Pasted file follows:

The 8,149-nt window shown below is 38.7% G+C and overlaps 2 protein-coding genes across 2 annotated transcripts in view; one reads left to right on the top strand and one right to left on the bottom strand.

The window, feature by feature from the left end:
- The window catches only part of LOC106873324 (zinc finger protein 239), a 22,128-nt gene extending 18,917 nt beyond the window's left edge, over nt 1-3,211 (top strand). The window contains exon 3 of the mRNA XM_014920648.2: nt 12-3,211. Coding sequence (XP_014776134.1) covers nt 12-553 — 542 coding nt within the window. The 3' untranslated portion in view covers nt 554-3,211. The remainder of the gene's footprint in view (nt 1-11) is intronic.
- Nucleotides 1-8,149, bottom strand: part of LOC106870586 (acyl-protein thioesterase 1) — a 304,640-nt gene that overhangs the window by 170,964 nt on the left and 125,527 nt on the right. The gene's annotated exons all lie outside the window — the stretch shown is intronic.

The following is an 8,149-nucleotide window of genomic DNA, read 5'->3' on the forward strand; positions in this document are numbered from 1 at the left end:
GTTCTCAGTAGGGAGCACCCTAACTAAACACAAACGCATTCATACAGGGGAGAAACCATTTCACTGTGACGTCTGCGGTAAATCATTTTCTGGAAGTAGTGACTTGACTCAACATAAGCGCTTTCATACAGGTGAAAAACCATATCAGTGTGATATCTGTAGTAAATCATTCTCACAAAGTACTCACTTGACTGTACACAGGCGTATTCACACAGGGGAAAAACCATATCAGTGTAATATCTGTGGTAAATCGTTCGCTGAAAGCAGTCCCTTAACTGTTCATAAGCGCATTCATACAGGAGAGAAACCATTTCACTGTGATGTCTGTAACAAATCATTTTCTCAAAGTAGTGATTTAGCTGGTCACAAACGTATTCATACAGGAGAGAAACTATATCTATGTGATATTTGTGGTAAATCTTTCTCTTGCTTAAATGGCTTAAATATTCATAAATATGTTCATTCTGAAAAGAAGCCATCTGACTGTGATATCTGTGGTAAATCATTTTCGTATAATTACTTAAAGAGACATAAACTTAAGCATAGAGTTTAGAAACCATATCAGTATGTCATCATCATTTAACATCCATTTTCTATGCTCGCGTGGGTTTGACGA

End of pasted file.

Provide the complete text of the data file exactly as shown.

The 8,149-nt window shown below is 38.7% G+C and overlaps 2 protein-coding genes across 2 annotated transcripts in view; one reads left to right on the top strand and one right to left on the bottom strand.

The window, feature by feature from the left end:
- The window catches only part of LOC106873324 (zinc finger protein 239), a 22,128-nt gene extending 18,917 nt beyond the window's left edge, over nt 1-3,211 (top strand). The window contains exon 3 of the mRNA XM_014920648.2: nt 12-3,211. Coding sequence (XP_014776134.1) covers nt 12-553 — 542 coding nt within the window. The 3' untranslated portion in view covers nt 554-3,211. The remainder of the gene's footprint in view (nt 1-11) is intronic.
- Nucleotides 1-8,149, bottom strand: part of LOC106870586 (acyl-protein thioesterase 1) — a 304,640-nt gene that overhangs the window by 170,964 nt on the left and 125,527 nt on the right. The gene's annotated exons all lie outside the window — the stretch shown is intronic.

The following is an 8,149-nucleotide window of genomic DNA, read 5'->3' on the forward strand; positions in this document are numbered from 1 at the left end:
GTTCTCAGTAGGGAGCACCCTAACTAAACACAAACGCATTCATACAGGGGAGAAACCATTTCACTGTGACGTCTGCGGTAAATCATTTTCTGGAAGTAGTGACTTGACTCAACATAAGCGCTTTCATACAGGTGAAAAACCATATCAGTGTGATATCTGTAGTAAATCATTCTCACAAAGTACTCACTTGACTGTACACAGGCGTATTCACACAGGGGAAAAACCATATCAGTGTAATATCTGTGGTAAATCGTTCGCTGAAAGCAGTCCCTTAACTGTTCATAAGCGCATTCATACAGGAGAGAAACCATTTCACTGTGATGTCTGTAACAAATCATTTTCTCAAAGTAGTGATTTAGCTGGTCACAAACGTATTCATACAGGAGAGAAACTATATCTATGTGATATTTGTGGTAAATCTTTCTCTTGCTTAAATGGCTTAAATATTCATAAATATGTTCATTCTGAAAAGAAGCCATCTGACTGTGATATCTGTGGTAAATCATTTTCGTATAATTACTTAAAGAGACATAAACTTAAGCATAGAGTTTAGAAACCATATCAGTATGTCATCATCATTTAACATCCATTTTCTATGCTCGCGTGGGTTTGACGA